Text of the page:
Green innovation is gaining momentum, but will it fundamentally shift business towards resilience, or it will it stay in the hothouse? For it to take off in any meaningful way, it has to sit well with other changes in the market. When new threats emerge, the reality for established businesses can be ‘Innovate or die!’. Take the digital camera revolution. Some companies, such as Fujifilm, moved with the times and sought out new opportunities, from digital cameras for a consumer market to computer software for photofinishing and medical imaging. Kodak, on the other hand, was overtaken by events and eventually filed for bankruptcy.
Already in 2012, a number of events have marked growing interest in this field. The World Environment Centre and nearly a dozen multinational companies set up the Innovations in Environmental Sustainability Council. The Organisation for Economic Co-operation and Development (OECD) ran an event on eco-innovation; Israel hosted its ‘Innovation in Greentech’ conference, and the Detroit Motor Show had its largest selection yet of ‘greener’ vehicles. But will this energy translate into any lasting rewards? What sets innovation for a resilient future apart from mere creative flair? And what might get in the way?
The OECD helpfully sets out some internal and external barriers to innovation at scale. There are traditional mindsets to start with: ‘better the devil you know’… There’s a reluctance to engage with sustainability, and sometimes a dearth of inspiring examples that can be replicated. The list goes on: siloes within firms; the need for investment…
What’s the way around these challenges? Back to the question of context. Even the most heightened awareness of the immediate market won’t give an accurate picture of what’s to come. Innovators have to be systems thinkers. Whether their core business is transport, energy or food, they have to ask what really needs to change. Without this systemic approach, innovations will only provide incremental change – or, worse, support bad things being done better.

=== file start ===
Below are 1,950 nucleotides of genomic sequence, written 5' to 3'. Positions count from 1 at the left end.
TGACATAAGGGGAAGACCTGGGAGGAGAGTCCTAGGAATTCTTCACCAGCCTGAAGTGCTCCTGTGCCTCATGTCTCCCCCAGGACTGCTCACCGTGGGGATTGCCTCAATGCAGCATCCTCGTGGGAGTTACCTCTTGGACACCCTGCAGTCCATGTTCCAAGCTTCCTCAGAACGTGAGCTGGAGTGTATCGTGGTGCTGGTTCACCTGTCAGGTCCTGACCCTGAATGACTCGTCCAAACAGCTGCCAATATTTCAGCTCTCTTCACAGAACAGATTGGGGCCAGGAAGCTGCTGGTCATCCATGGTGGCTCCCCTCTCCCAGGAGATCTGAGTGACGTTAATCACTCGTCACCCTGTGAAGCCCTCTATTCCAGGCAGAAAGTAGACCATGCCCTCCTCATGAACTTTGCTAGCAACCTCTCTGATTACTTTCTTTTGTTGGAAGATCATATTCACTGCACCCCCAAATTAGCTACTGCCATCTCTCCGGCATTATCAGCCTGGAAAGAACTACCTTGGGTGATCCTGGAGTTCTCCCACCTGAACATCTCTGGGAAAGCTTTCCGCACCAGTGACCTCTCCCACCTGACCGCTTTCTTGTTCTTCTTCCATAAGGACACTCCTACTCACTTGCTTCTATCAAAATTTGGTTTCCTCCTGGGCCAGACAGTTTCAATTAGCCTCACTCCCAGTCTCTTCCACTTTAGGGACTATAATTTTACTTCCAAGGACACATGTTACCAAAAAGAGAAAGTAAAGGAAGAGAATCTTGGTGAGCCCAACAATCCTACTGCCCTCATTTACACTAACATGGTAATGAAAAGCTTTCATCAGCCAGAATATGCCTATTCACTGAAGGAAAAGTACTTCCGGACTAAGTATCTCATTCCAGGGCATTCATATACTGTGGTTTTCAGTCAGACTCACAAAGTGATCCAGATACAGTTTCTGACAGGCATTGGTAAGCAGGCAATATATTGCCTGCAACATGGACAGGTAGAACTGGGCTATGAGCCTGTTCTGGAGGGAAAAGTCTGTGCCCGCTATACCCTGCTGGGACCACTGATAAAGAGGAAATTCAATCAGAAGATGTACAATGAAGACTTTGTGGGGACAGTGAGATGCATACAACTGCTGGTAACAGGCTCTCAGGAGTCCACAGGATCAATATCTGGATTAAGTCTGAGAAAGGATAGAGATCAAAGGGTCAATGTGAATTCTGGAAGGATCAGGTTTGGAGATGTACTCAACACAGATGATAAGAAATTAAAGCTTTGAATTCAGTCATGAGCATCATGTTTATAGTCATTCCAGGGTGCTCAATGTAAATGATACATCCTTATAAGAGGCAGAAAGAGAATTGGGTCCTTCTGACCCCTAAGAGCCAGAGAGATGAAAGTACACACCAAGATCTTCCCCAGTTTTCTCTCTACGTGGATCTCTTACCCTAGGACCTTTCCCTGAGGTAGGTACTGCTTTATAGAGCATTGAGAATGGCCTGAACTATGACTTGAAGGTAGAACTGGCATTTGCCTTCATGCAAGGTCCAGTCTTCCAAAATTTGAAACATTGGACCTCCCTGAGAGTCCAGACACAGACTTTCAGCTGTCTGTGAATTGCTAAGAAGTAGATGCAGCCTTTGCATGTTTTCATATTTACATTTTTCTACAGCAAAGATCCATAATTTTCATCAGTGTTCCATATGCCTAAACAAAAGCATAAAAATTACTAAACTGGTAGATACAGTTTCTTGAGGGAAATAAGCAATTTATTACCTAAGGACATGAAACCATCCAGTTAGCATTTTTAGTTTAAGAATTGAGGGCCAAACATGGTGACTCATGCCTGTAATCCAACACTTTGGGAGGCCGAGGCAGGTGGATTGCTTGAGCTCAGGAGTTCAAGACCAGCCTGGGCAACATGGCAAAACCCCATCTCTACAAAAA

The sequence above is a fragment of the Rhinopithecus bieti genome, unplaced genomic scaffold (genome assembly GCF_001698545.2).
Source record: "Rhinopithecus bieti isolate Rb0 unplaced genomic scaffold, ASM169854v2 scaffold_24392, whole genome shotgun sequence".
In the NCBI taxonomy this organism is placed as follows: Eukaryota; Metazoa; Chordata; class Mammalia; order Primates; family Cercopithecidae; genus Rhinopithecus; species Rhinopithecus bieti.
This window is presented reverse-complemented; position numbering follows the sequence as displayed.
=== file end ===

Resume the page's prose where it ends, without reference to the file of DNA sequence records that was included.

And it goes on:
What really needs to change is everything from technologies and infrastructures to policies and behaviour – an agenda too daunting for any company to face alone. But what if we join up the dots? What do you get if you cross, say, the shipping world with the coffee companies? In Tukwila, Washington, sea containers at the end of their life as cargo are reused by Starbucks for their drive-through café.
There’s much to gain from innovation in partnership. Take a closer look at shipping. Maersk, Wallenius Wilhelmsen Logistics and others are harnessing solar, wind and wave energy to power cargo ships with increasing amounts of renewables. But while many optimise how they transport goods, few are asking driving questions about what they transport. The risk is that we get better at moving high-carbon goods, instead of coupling efficient transport with incentives to ship low-carbon goods.
In a nice display of leadership, Nissan recently chartered a partially solar-powered cargo ship to transport its electric vehicles (EVs) – keeping their embedded carbon emissions down. Nissan and other progressive car/infrastructure providers, such as Better Place, are also paying more attention to the changes in mindset that are needed to increase the desirability of EVs – possibly through more creative marketing campaigns in partnership with others.
Such players might also link up with other forms of low-carbon modes of transport, increasing their pull for the more carbon-conscious traveller. For Professor Fred Steward at the University of Westminster, partnerships between businesses and regional players such as mayors, city planners and utilities are increasingly important. In Munich, for example, Mobility for Tomorrow (aka ‘mo’) offers a point scheme whereby registered customers can earn discounts on low-carbon vehicle rentals when they use public transport. The concept was co-developed by design firm Lunar, the University of Wuppertal and the environmental non-profit Green City.
The firms that create shared value by connecting with others around them are the ones to watch. They will be riding the waves of their innovations, while others watch the ripples from the shore.